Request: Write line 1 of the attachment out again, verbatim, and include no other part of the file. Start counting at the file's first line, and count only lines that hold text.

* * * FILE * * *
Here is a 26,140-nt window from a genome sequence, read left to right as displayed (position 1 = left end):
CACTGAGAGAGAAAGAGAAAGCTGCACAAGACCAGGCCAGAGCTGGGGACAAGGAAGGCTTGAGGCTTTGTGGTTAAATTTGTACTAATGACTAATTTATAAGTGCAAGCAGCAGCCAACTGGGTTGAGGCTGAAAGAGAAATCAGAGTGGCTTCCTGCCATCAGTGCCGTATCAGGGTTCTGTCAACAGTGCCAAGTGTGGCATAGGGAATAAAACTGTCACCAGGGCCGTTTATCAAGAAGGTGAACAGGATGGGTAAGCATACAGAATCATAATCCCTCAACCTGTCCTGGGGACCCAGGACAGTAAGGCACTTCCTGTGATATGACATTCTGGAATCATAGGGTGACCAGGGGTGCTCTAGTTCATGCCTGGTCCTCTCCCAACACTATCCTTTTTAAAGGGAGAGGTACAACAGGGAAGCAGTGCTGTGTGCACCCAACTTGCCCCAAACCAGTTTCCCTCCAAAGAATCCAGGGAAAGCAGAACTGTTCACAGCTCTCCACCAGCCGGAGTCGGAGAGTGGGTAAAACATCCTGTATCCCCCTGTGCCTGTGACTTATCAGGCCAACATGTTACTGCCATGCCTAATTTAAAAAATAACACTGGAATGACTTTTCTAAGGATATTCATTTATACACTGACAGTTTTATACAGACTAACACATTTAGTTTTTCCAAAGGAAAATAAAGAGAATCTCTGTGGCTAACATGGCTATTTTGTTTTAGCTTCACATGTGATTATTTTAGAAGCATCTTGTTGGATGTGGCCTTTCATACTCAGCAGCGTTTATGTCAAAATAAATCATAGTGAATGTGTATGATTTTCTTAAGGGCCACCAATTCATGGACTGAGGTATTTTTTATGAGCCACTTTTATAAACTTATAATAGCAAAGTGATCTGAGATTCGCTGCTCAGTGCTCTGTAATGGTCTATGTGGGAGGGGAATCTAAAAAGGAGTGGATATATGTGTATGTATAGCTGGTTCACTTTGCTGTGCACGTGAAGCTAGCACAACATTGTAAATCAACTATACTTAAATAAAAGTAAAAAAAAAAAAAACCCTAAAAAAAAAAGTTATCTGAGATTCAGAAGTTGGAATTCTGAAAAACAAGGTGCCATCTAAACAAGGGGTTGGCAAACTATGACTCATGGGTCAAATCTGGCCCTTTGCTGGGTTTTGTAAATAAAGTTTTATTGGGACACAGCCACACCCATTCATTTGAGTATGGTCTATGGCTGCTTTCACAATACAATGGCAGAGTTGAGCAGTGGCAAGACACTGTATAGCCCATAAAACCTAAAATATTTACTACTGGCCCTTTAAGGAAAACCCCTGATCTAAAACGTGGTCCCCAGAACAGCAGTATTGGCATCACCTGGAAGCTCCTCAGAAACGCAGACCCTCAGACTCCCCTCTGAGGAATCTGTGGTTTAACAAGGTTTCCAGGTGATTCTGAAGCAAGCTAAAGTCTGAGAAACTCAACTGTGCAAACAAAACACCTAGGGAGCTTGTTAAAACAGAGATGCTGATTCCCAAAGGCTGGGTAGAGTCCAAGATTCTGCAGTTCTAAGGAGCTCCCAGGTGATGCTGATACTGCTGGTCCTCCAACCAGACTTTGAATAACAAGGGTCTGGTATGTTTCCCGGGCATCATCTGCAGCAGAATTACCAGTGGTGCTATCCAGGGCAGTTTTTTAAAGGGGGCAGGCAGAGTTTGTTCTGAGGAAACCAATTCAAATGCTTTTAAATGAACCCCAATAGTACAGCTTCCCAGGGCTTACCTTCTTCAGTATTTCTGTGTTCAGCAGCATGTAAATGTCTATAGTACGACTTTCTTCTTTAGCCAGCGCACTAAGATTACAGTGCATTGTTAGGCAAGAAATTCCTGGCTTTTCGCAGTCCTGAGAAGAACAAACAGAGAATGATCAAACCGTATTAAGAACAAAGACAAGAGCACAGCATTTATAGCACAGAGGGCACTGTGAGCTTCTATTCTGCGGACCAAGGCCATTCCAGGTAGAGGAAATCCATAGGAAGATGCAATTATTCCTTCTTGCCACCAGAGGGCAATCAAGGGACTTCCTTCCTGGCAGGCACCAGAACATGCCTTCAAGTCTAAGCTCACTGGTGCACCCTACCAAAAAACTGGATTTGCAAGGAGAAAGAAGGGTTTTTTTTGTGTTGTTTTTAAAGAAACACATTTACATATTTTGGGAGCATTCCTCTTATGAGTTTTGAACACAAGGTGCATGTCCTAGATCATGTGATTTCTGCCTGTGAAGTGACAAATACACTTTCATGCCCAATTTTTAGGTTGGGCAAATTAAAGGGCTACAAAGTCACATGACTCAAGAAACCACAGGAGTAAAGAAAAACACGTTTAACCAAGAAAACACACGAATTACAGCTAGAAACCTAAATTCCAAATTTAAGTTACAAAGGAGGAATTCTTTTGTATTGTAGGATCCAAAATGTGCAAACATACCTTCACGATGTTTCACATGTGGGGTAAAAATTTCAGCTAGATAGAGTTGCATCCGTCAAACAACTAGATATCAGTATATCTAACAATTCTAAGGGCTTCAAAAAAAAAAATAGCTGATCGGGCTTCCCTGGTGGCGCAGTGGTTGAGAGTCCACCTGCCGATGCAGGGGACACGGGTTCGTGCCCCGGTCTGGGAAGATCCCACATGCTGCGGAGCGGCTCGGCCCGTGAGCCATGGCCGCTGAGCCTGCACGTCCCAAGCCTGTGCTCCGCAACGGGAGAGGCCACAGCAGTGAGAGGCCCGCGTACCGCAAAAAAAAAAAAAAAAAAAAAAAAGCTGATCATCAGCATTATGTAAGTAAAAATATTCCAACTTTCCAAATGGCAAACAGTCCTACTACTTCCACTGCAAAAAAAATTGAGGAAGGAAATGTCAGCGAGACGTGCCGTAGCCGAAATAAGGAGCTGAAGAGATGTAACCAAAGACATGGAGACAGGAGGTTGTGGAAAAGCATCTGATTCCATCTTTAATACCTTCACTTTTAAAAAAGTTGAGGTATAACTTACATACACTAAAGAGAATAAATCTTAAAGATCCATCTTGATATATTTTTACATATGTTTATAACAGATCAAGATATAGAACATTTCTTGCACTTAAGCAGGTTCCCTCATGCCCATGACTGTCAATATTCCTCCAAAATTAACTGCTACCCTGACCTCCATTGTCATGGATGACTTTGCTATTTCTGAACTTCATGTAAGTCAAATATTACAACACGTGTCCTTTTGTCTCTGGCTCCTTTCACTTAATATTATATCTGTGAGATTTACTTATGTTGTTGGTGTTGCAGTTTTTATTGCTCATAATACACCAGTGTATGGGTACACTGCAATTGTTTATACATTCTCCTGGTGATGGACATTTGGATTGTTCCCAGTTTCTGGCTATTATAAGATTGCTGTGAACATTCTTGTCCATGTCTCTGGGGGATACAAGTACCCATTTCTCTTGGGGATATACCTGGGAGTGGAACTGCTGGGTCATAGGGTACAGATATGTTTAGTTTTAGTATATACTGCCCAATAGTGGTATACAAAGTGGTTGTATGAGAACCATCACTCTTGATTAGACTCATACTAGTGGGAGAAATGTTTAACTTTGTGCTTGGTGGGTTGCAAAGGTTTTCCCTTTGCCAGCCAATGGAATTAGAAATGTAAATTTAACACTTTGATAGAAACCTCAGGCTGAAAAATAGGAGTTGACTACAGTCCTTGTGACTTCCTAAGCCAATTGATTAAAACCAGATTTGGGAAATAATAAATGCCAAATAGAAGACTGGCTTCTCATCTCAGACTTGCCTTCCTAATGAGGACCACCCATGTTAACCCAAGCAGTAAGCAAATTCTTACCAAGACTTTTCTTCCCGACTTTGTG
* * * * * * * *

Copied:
Here is a 26,140-nt window from a genome sequence, read left to right as displayed (position 1 = left end):